While they wait for the results and Crane’s big head blocks the screen, Brennan says she finds Crane’s and Abbie’s persistence both irritating and impressive. Crane says, “We are a partnership of opposites, yet our affinity for one another bears the ripest of fruit.”
Brennan rightly assumes they’re sexual partners. Crane, of course, is highly offended by this accusation and insists they’re not. Brennan says, “Then I would suggest you consider it” and talks about how rewarding it was to take her relaysh with Booth into the personal realm. For once, Crane is speechless. That’s quite a feat.
If around this time you heard great, heaving gasps and squealing, that would be Ichabbie shippers everywhere.
Anyway, I guess they’re saved by the facial reconstruction, and the result is surprising and ominous for Crane. It’s not Abraham but General William Howe, Commander of the British Forces during the War for Independence. Dude was a cruel bastard, apparently. Crane throws around phrases like “mystery of the highest magnitude,” and he will not rest until it’s solved. Brennan gives him a look like, “Whatever, you intense weirdo.”
And it’s kind of cool, because Booth and Abbie have teamed up to scour Sarah’s apartment. Booth finds a note that reads, Last night was insane. XX. and we all guess it wasn’t written by her good, Catholic boyfriend.
Anyway, they find a hammer next to a fine-tooth saw with some red threads in it, so this must be the way he became Headless Howe.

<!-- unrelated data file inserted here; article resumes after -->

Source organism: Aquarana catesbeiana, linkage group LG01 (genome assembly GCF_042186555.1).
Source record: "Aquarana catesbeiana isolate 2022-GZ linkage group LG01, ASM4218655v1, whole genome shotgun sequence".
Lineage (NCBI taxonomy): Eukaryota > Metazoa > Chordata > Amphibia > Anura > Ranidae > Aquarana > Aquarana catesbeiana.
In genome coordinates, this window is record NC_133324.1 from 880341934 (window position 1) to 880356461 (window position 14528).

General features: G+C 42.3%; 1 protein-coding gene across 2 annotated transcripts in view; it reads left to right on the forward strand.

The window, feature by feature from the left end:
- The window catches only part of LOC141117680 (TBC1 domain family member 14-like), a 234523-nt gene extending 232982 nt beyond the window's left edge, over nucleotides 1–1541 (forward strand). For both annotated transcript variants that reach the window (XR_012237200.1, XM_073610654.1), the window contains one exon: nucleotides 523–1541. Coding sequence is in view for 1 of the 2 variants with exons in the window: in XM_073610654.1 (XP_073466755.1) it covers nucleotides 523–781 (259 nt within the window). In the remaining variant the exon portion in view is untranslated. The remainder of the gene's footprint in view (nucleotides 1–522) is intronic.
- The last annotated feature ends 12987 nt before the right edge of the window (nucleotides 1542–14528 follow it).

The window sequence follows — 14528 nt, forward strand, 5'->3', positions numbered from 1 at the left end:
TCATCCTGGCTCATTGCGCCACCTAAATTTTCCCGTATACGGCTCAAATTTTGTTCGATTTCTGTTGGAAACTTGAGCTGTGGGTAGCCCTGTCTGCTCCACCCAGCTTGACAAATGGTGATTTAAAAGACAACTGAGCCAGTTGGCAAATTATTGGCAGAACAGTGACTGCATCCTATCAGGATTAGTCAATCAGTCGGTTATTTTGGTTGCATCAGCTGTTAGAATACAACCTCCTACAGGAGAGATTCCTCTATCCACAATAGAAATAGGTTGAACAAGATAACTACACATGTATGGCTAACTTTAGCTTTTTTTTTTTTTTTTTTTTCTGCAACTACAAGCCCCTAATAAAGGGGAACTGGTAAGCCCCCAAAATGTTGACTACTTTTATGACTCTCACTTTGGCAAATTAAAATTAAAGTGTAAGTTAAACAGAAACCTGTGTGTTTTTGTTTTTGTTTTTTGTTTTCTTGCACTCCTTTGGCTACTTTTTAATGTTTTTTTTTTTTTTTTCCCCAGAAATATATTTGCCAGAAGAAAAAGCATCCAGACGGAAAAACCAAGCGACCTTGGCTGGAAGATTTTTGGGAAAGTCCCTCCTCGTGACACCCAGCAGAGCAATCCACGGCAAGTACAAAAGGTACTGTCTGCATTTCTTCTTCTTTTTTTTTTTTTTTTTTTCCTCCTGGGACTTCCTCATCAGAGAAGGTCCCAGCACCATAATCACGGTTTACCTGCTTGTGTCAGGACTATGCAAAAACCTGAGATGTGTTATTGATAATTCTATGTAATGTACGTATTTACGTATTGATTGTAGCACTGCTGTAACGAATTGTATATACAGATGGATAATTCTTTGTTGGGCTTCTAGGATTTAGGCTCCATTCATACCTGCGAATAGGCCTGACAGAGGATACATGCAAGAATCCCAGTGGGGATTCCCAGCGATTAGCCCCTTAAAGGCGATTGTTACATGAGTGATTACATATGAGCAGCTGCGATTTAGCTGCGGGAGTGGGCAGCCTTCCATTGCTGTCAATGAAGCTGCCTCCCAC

Crane identifies the book found in Sarah’s locker to be Librum Sub Umbras, which Brennan translates to Treatise on the Subject of Shadows. It’s filled with Alchemical recipes, blood rituals, druid rites, and necromancy. Then Brennan makes the humongous error of calling it a book of nonsense. Crane tries not to go on a rant while he explains it’s a book of spells, and the key to unlock it is a mystery to all but the most learned scholars. They’re replicas of an illuminated manuscript first painted by Bavarian monastic scholars.
The word “illuminated” sparks an idea in Hodgins. He says they need to illuminate the text with candlelight, and I kid you not… Angela puts a burning candle onto the Angelatron. And y’all? It totally works. This episode is insane in the best way. Crane reads the hidden text. It says the text is the guide by which the Witness will procure the skull and give him the power to raise the dead.
Rut roh. I guess Sarah missed the part about the Witness. Which she isn’t, but Abbie and Crane totally are, in the biblical sense.
Crane gives shifty eyes as he says he wishes he had the resources to delve a little deeper. HINT, HINT. Brennan gives him free rein of the Jeffersonian archives. That’s like Disneyland for Crane.
To add to all of the strangeness, it appears Sarah’s brain neurons had been dead for two weeks, which would have made her clinically dead two weeks before she died. Wendell helpfully explains that maybe the person Sarah brought back from the dead was herself. DUN DUN DUN!
Aubrey figures out that Sarah died and was resuscitated two weeks ago, but according to her insurance, there’s no record of it. Aubrey also discovers Sarah went to a bar and spent $250 on a bottle of champagne. And, ew. She was beaten to death with Howe’s skull.
Would it surprise you to find out that Booth knew Corbin, Abbie’s mentor? Corbin said Abbie was a lot like Booth back in the day, and I laugh when Booth chastises Abbie for wanting to save the world overnight. Pot, meet kettle.